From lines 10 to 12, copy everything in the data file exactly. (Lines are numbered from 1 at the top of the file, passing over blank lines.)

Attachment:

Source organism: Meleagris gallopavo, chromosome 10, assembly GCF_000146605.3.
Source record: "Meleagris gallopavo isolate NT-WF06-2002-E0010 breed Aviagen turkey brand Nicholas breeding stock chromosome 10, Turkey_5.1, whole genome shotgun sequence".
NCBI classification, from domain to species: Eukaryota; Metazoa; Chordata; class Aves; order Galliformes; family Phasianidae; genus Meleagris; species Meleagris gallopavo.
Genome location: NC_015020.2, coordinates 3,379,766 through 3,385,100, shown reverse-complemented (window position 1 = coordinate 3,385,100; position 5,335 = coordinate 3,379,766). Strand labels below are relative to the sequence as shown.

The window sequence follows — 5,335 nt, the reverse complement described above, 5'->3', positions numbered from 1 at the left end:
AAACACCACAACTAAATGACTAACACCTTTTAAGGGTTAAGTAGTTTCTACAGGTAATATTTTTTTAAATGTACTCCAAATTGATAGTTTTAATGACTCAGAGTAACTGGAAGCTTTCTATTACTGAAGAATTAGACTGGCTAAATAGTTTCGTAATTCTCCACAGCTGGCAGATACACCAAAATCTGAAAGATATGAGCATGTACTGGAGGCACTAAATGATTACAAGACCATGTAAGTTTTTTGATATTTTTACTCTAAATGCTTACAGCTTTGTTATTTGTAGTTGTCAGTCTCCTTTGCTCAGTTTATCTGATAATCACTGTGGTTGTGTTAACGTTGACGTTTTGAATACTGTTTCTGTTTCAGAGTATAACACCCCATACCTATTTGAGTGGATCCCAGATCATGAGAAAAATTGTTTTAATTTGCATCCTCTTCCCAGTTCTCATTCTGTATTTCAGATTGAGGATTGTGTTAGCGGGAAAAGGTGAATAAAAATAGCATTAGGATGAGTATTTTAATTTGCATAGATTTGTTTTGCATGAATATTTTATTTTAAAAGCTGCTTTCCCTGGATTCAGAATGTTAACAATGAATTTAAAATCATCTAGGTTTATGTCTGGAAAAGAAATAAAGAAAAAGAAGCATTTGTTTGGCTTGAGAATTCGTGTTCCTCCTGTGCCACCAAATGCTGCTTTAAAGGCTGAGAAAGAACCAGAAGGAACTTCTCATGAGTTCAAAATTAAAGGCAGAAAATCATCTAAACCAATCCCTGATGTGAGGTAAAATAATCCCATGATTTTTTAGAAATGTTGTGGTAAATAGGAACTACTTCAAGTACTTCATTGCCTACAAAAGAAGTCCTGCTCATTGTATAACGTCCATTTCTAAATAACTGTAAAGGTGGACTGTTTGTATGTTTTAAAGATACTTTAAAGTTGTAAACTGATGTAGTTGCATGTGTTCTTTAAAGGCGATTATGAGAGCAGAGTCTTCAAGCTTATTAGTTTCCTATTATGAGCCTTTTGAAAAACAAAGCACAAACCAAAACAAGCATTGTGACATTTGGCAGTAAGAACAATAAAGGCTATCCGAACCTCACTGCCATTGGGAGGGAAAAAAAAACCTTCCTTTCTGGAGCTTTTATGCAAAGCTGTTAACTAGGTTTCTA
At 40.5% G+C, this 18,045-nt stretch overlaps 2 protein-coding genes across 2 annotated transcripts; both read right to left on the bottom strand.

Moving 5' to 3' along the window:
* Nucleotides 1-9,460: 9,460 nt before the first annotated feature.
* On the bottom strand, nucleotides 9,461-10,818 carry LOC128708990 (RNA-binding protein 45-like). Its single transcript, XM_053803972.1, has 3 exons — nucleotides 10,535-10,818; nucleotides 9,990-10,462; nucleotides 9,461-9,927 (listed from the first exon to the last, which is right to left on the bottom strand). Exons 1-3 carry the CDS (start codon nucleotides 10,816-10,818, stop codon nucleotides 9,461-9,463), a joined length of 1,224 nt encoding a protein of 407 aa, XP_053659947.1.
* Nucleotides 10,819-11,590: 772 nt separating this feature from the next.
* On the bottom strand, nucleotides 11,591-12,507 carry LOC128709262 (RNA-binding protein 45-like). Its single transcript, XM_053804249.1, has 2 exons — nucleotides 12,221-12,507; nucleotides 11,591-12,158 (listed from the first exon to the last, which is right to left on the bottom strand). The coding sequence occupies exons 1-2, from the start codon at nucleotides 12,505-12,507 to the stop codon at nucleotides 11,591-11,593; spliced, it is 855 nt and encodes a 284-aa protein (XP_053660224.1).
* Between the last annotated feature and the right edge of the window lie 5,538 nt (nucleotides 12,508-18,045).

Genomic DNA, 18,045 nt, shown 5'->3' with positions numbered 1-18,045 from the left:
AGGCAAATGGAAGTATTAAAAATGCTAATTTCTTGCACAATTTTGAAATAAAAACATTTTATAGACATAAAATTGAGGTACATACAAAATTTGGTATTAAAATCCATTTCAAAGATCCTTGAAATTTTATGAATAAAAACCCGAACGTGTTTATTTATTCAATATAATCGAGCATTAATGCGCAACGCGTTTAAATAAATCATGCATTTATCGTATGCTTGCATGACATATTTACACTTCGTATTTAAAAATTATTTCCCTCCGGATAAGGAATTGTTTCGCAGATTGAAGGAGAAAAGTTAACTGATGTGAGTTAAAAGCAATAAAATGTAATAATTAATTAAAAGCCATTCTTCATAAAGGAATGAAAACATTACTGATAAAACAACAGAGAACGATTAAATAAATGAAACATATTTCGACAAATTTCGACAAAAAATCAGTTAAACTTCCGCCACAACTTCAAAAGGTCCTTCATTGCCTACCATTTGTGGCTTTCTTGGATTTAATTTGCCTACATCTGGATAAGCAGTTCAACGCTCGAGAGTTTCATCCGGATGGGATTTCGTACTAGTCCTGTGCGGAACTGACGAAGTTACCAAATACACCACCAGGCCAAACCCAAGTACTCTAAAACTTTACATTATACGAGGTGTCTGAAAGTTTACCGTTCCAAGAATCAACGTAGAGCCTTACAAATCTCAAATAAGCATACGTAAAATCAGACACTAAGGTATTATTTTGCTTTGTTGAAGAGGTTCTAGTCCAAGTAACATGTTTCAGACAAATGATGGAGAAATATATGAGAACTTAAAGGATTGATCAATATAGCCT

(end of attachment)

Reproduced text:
* On the bottom strand, nucleotides 9,461-10,818 carry LOC128708990 (RNA-binding protein 45-like). Its single transcript, XM_053803972.1, has 3 exons — nucleotides 10,535-10,818; nucleotides 9,990-10,462; nucleotides 9,461-9,927 (listed from the first exon to the last, which is right to left on the bottom strand). Exons 1-3 carry the CDS (start codon nucleotides 10,816-10,818, stop codon nucleotides 9,461-9,463), a joined length of 1,224 nt encoding a protein of 407 aa, XP_053659947.1.
* Nucleotides 10,819-11,590: 772 nt separating this feature from the next.
* On the bottom strand, nucleotides 11,591-12,507 carry LOC128709262 (RNA-binding protein 45-like). Its single transcript, XM_053804249.1, has 2 exons — nucleotides 12,221-12,507; nucleotides 11,591-12,158 (listed from the first exon to the last, which is right to left on the bottom strand). The coding sequence occupies exons 1-2, from the start codon at nucleotides 12,505-12,507 to the stop codon at nucleotides 11,591-11,593; spliced, it is 855 nt and encodes a 284-aa protein (XP_053660224.1).